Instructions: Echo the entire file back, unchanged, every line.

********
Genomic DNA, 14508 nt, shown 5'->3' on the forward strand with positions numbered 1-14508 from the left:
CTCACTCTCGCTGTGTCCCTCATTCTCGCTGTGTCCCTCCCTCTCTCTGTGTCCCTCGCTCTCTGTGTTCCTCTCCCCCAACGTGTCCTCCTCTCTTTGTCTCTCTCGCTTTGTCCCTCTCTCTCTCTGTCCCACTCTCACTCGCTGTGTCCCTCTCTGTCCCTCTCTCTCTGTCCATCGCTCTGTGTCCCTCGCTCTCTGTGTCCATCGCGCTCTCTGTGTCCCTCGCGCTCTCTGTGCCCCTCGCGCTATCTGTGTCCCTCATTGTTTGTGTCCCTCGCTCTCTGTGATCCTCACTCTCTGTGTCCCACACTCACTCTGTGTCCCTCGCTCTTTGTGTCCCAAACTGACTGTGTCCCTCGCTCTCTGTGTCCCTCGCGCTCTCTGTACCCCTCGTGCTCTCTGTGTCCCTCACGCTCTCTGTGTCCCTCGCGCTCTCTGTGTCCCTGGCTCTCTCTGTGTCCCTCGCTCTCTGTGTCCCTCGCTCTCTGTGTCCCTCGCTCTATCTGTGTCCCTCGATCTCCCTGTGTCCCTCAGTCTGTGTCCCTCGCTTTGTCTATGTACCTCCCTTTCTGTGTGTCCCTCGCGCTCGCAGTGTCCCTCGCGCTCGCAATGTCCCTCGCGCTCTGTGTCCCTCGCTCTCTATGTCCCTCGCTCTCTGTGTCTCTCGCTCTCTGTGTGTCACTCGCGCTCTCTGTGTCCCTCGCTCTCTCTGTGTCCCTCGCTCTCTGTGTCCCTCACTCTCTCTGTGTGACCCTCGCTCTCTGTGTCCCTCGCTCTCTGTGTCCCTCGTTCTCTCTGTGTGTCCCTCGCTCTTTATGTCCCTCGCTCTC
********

Genomic DNA, 14508 nt, shown 5'->3' on the forward strand with positions numbered 1-14508 from the left:
CTCACTCTCGCTGTGTCCCTCATTCTCGCTGTGTCCCTCCCTCTCTCTGTGTCCCTCGCTCTCTGTGTTCCTCTCCCCCAACGTGTCCTCCTCTCTTTGTCTCTCTCGCTTTGTCCCTCTCTCTCTCTGTCCCACTCTCACTCGCTGTGTCCCTCTCTGTCCCTCTCTCTCTGTCCATCGCTCTGTGTCCCTCGCTCTCTGTGTCCATCGCGCTCTCTGTGTCCCTCGCGCTCTCTGTGCCCCTCGCGCTATCTGTGTCCCTCATTGTTTGTGTCCCTCGCTCTCTGTGATCCTCACTCTCTGTGTCCCACACTCACTCTGTGTCCCTCGCTCTTTGTGTCCCAAACTGACTGTGTCCCTCGCTCTCTGTGTCCCTCGCGCTCTCTGTACCCCTCGTGCTCTCTGTGTCCCTCACGCTCTCTGTGTCCCTCGCGCTCTCTGTGTCCCTGGCTCTCTCTGTGTCCCTCGCTCTCTGTGTCCCTCGCTCTCTGTGTCCCTCGCTCTATCTGTGTCCCTCGATCTCCCTGTGTCCCTCAGTCTGTGTCCCTCGCTTTGTCTATGTACCTCCCTTTCTGTGTGTCCCTCGCGCTCGCAGTGTCCCTCGCGCTCGCAATGTCCCTCGCGCTCTGTGTCCCTCGCTCTCTATGTCCCTCGCTCTCTGTGTCTCTCGCTCTCTGTGTGTCACTCGCGCTCTCTGTGTCCCTCGCTCTCTCTGTGTCCCTCGCTCTCTGTGTCCCTCACTCTCTCTGTGTGACCCTCGCTCTCTGTGTCCCTCGCTCTCTGTGTCCCTCGTTCTCTCTGTGTGTCCCTCGCTCTTTATGTCCCTCGCTCTC